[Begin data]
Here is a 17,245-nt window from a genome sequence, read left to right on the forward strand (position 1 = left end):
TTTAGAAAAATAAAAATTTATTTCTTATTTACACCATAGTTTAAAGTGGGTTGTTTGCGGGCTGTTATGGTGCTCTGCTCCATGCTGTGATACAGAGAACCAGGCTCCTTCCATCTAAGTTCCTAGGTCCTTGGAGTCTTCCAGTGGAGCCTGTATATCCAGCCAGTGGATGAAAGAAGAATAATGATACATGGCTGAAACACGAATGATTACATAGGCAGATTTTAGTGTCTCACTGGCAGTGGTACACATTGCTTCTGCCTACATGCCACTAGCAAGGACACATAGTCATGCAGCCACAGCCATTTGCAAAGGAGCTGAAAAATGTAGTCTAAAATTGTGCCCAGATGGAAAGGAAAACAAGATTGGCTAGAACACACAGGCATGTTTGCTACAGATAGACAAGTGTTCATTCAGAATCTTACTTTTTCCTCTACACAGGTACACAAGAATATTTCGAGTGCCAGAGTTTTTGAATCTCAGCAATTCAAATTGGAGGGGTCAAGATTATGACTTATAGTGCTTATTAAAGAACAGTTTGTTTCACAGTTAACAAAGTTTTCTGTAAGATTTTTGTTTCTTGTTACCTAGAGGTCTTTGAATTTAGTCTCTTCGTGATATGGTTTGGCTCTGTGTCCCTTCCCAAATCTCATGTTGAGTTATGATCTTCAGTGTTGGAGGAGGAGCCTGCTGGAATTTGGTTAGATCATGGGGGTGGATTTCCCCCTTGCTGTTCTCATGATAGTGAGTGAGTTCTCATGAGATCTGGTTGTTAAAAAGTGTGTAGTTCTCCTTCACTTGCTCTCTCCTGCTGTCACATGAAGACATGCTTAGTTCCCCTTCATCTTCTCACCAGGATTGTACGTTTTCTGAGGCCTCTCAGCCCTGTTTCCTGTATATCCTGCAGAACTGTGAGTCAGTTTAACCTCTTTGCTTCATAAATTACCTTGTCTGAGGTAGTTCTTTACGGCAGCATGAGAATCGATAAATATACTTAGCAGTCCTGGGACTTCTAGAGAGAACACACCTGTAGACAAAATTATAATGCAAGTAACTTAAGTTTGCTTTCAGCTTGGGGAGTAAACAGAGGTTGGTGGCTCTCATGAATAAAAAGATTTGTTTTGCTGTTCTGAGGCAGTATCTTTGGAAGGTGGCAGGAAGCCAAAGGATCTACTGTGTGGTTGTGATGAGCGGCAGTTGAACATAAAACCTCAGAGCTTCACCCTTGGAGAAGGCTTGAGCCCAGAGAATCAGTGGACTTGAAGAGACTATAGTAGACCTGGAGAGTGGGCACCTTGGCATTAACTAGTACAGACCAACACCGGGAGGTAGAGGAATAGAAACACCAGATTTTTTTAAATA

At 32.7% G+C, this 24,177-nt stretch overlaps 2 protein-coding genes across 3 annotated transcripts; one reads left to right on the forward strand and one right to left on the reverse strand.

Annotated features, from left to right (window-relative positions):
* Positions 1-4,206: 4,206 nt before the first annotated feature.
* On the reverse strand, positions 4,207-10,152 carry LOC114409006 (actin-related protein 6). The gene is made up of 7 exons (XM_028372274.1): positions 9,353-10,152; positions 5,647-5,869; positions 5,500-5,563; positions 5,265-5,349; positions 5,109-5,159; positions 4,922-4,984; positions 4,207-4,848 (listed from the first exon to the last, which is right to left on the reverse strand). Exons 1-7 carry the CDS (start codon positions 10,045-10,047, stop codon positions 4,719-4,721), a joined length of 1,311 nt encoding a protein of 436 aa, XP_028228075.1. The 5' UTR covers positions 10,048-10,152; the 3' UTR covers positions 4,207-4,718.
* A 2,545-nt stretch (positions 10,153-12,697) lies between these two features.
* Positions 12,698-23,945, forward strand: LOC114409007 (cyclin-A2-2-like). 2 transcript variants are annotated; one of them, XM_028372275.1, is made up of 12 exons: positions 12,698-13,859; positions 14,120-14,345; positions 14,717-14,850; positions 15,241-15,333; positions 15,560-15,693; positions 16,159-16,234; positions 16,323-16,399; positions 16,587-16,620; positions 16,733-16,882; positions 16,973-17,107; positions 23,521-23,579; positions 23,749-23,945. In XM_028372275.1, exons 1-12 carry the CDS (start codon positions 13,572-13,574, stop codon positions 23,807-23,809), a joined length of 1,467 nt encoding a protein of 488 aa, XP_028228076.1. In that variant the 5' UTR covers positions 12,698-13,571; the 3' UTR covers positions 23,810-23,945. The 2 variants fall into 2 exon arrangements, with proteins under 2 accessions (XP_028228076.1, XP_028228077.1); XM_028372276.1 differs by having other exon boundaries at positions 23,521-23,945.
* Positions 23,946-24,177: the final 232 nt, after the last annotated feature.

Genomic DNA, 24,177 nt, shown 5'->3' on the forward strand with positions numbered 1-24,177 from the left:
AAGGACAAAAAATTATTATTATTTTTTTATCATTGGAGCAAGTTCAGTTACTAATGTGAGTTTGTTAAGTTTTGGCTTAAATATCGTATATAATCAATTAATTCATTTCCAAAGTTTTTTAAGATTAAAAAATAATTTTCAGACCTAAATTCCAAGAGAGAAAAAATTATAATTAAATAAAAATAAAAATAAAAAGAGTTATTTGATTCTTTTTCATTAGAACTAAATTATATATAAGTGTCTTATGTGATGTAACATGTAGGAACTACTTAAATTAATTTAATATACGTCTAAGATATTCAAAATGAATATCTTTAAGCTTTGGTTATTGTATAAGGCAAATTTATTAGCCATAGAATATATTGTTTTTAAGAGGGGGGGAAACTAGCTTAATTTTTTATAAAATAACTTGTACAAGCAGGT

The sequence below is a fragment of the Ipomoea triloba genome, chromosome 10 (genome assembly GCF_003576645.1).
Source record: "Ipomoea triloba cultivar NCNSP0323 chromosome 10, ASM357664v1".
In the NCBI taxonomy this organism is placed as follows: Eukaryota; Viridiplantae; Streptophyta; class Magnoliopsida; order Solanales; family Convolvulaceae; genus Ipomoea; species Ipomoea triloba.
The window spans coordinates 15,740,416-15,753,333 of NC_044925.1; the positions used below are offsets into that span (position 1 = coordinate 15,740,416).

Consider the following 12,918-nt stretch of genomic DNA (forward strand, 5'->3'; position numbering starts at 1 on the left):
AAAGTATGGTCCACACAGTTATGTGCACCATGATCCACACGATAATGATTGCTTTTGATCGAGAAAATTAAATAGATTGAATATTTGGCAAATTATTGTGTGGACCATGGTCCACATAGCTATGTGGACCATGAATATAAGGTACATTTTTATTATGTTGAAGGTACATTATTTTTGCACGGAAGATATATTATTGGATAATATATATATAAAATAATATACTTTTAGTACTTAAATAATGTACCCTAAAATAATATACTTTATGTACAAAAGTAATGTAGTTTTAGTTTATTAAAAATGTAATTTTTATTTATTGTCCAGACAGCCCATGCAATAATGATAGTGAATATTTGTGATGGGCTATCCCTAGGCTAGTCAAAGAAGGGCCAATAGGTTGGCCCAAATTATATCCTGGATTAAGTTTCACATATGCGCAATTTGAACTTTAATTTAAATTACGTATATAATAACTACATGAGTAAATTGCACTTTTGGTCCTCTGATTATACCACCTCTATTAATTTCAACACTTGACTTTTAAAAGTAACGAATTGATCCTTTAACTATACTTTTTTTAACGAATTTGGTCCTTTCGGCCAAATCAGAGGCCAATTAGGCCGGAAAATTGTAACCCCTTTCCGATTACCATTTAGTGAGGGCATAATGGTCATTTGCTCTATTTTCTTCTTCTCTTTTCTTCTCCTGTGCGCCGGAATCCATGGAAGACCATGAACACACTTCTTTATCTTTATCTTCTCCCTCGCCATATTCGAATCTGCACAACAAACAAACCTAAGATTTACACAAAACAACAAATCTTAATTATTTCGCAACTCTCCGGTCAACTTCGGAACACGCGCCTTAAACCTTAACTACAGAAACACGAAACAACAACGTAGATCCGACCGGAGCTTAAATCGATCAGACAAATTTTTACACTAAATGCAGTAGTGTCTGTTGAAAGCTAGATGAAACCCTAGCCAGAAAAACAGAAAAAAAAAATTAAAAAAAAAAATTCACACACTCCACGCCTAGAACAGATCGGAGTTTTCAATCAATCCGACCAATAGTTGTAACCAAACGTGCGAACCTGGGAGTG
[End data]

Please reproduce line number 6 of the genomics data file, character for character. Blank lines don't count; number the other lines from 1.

* On the reverse strand, positions 4,207-10,152 carry LOC114409006 (actin-related protein 6). The gene is made up of 7 exons (XM_028372274.1): positions 9,353-10,152; positions 5,647-5,869; positions 5,500-5,563; positions 5,265-5,349; positions 5,109-5,159; positions 4,922-4,984; positions 4,207-4,848 (listed from the first exon to the last, which is right to left on the reverse strand). Exons 1-7 carry the CDS (start codon positions 10,045-10,047, stop codon positions 4,719-4,721), a joined length of 1,311 nt encoding a protein of 436 aa, XP_028228075.1. The 5' UTR covers positions 10,048-10,152; the 3' UTR covers positions 4,207-4,718.